Types of Schedules in DBMS

Schedule, as the name suggests, is a process of lining the transactions and executing them one by one. When there are multiple transactions that are running in a concurrent manner and the order of operation is needed to be set so that the operations do not overlap each other, Scheduling is brought into play and the transactions are timed accordingly. The basics of Transactions and Schedules is discussed in Concurrency Control (Introduction), and Transaction Isolation Levels in DBMS articles. Here we will discuss various types of schedules.





  1. Serial Schedules:
    Schedules in which the transactions are executed non-interleaved, i.e., a serial schedule is one in which no transaction starts until a running transaction has ended are called serial schedules.

    Example: Consider the following schedule involving two transactions T1 and T2.

    T1 T2
    R(A)
    W(A)
    R(B)
    W(B)
    R(A)
    R(B)

    where R(A) denotes that a read operation is performed on some data item ‘A’
    This is a serial schedule since the transactions perform serially in the order T1 —> T2

  2. Non-Serial Schedule:
    This is a type of Scheduling where the operations of multiple transactions are interleaved. This might lead to a rise in the concurrency problem. The transactions are executed in a non-serial manner, keeping the end result correct and same as the serial schedule. Unlike the serial schedule where one transaction must wait for another to complete all its operation, in the non-serial schedule, the other transaction proceeds without waiting for the previous transaction to complete. This sort of schedule does not provide any benefit of the concurrent transaction. It can be of two types namely, Serializable and Non-Serializable Schedule.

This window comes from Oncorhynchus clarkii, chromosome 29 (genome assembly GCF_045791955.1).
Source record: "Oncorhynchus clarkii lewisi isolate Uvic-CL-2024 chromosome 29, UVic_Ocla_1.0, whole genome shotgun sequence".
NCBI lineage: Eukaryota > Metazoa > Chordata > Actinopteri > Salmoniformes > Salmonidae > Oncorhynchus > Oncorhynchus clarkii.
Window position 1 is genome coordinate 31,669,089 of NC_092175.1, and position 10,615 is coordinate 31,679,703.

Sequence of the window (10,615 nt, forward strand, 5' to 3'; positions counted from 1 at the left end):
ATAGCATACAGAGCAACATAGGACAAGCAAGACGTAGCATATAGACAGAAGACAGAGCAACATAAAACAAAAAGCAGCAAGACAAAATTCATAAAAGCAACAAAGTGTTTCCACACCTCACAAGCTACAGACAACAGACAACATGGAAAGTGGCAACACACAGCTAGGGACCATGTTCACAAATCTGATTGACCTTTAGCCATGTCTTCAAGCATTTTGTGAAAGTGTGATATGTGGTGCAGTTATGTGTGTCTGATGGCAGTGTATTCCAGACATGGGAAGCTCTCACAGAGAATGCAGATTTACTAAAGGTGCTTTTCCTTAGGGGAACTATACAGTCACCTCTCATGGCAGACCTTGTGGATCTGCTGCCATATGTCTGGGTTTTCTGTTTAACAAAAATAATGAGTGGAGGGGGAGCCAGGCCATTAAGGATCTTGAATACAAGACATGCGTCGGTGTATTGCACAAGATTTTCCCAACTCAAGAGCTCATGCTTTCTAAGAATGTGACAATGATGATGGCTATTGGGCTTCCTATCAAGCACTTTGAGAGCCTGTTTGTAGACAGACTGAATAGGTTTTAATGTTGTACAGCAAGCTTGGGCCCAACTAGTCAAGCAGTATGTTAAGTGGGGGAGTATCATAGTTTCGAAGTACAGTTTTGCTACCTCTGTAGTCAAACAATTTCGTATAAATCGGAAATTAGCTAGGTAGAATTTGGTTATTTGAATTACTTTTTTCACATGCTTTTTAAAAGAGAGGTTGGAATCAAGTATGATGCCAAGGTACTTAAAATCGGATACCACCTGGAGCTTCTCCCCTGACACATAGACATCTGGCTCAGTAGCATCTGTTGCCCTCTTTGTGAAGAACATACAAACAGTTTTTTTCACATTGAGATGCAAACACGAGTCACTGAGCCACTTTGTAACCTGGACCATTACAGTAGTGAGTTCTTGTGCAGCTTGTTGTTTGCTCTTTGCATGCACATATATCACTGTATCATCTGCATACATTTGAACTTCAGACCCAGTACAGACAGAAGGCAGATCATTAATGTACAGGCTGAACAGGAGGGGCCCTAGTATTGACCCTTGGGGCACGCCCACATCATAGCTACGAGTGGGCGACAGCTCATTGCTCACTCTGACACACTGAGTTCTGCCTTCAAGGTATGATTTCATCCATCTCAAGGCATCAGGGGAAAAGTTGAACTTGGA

The Non-Serial Schedule can be divided further into Serializable and Non-Serializable.

    1. Serializable:
      This is used to maintain the consistency of the database. It is mainly used in the Non-Serial scheduling to verify whether the scheduling will lead to any inconsistency or not. On the other hand, a serial schedule does not need the serializability because it follows a transaction only when the previous transaction is complete. The non-serial schedule is said to be in a serializable schedule only when it is equivalent to the serial schedules, for an n number of transactions. Since concurrency is allowed in this case thus, multiple transactions can execute concurrently. A serializable schedule helps in improving both resource utilization and CPU throughput. These are of two types:

      1. Conflict Serializable:
        A schedule is called conflict serializable if it can be transformed into a serial schedule by swapping non-conflicting operations. Two operations are said to be conflicting if all conditions satisfy: